Nevada Real Estate Lawyer

Many people have used a real estate lawyer to buy or sell a home.  Perhaps you’re familiar with some aspects of real estate law such as buying and selling residential and commercial property, title searches, landlord – tenant issues, and, nowadays, foreclosure defense.

Real estate attorneys also draft deeds, mortgages and contracts; negotiate deals and contracts; analyze offers and finance options; research zoning law issues; handle property management and real estate investing; advance property development; deal with environmental hazards; represent clients in court; and provide legal advice regarding real estate matters.

Real Estate Lawyers Handle Real Property, Not Personal Property

“Real property” is sometimes called “realty.”  Real estate lawyers handle all legal issues regarding “real,” not personal, property.  In other words, real estate lawyers deal with commercial buildings, homes, apartments, condominiums, vacant land and improvements to land.  They do not, typically, handle matters concerning personal property such as art, jewelry, tools, guns, antiques, investment accounts and money.

Foreclosure Defense is Booming

CNN, newspapers and the popular press all run commentary on the depressed housing market, mortgage scams, the general economic crisis and foreclosure defense.  Real estate attorneys are busy dealing with all of these issues, with foreclosure defense at the top of the list.  If you’ve received a notice entitled “Intent to Foreclose;” or you’re otherwise afraid that you’re going to lose your home, be sure to consult with a qualified real estate attorney.  Not all foreclosures are legal; you may be able to delay or stop yours.


Real Estate FAQs

What is foreclosure?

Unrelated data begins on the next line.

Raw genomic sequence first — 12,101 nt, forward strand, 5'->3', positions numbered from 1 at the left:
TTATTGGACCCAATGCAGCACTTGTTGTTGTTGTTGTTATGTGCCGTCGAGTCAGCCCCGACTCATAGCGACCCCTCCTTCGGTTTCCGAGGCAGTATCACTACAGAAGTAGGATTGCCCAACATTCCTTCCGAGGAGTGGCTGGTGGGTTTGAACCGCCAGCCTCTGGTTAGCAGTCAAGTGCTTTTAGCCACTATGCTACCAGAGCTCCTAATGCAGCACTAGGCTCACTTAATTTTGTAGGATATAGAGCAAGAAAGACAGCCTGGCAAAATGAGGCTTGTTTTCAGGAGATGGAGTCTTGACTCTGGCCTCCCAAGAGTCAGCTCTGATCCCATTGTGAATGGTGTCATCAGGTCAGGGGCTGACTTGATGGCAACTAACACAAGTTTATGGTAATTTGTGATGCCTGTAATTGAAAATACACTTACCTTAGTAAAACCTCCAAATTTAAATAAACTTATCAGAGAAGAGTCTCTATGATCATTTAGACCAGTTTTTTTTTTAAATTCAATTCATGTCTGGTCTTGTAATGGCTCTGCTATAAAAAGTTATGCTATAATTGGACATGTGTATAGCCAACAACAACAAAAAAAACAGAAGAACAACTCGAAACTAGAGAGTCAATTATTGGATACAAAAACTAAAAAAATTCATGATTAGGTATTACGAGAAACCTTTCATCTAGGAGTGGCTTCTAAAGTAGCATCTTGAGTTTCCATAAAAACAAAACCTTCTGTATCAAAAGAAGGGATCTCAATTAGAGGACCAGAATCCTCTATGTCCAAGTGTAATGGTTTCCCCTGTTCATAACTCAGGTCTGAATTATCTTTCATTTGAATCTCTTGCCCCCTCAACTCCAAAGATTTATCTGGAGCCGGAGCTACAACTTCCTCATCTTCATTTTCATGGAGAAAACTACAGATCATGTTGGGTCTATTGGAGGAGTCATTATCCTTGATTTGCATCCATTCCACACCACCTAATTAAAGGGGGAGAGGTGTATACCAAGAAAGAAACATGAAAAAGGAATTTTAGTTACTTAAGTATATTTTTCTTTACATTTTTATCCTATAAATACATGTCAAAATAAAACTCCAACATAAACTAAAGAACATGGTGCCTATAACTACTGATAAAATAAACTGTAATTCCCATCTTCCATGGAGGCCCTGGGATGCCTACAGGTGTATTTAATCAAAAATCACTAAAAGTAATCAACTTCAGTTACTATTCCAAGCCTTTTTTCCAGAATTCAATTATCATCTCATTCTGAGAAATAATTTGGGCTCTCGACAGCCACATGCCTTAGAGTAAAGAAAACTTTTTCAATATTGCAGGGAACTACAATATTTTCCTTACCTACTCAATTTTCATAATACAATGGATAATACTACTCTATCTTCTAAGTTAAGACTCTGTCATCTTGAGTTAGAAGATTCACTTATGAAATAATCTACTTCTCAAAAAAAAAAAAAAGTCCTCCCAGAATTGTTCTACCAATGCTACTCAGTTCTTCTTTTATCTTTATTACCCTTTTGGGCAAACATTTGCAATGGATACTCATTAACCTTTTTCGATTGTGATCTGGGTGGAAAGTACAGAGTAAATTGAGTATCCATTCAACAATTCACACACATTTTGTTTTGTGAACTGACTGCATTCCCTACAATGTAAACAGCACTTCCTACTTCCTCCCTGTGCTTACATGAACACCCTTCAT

“Foreclosure” is a legal process through which the bank, mortgage company, or other secured creditor takes back your house (or other real estate) because you have not repaid your mortgage as promised in the mortgage contract.

Will bankruptcy save my house?
The answer as to whether bankruptcy can save your house depends upon your individual circumstances and can only be provided upon consultation with a qualified real estate lawyer.  However, in general, if you’ve keep up with the mortgage payments and can make the payments in the future, your house may be protected during the bankruptcy process.  Get good advice.

What is the right of survivorship?
Often real property is owned as joint tenants with the right of survivorship, especially among married couples.  The “right of survivorship” feature means that upon the death of one of the joint owners, the property will immediately transfer to the surviving owner(s.)  Though joint ownership with right of survival is very common, it has numerous pitfalls so be sure to get good legal advice regarding proper asset ownership in your particular situation.

What is a title search?
A title search is required by all banks and mortgage companies as a condition of supplying the funds to buy real estate.  If you are paying cash for real property, a title search is prudent, though not required.
A title searcher, either on-line or at the courthouse, checks the title, transferred from owner to owner to ensure that the person selling a piece of real estate actually holds title, or otherwise has the right to sell the property.  “Holds title to” means “owns the property.”
Typically, real estate buyers purchase “title insurance” to protect their interest in the property.  If it turns out the seller really didn’t have the right to transfer the real property, the title insurance pays to protect the buyer’s interest in that property.


Real Estate Glossary

Foreclosure Rescue Specialist
A “foreclosure rescue specialist” may also be known as a “credit doctor” or “credit counselor.”  These are unregulated and unlicensed businesses that are often scams.  They are not foreclosure defense attorneys and should be avoided.  Historically, they have done little or nothing to help those with pending foreclosures and, often, cause harm as they delay stressed homeowners from getting legal help until it’s too late.

Acceleration Clause
An “acceleration clause” is a provision, typically, in a mortgage which causes all of the principal and interest to be due immediately, if payment terms are not met.  Acceleration clauses are found in mortgages, bonds, notes and conditional sales contracts.

Abstract of Title
An “abstract of title” is a summary of the history of a piece of real estate.  It contains a record of transfers of ownership and liens such as mortgages.

Quiet Enjoyment
Each property owner or tenant has the right to enjoy his or her property without disruption or interference.  Interference with someone’s right of quiet use and enjoyment may be an actionable nuisance.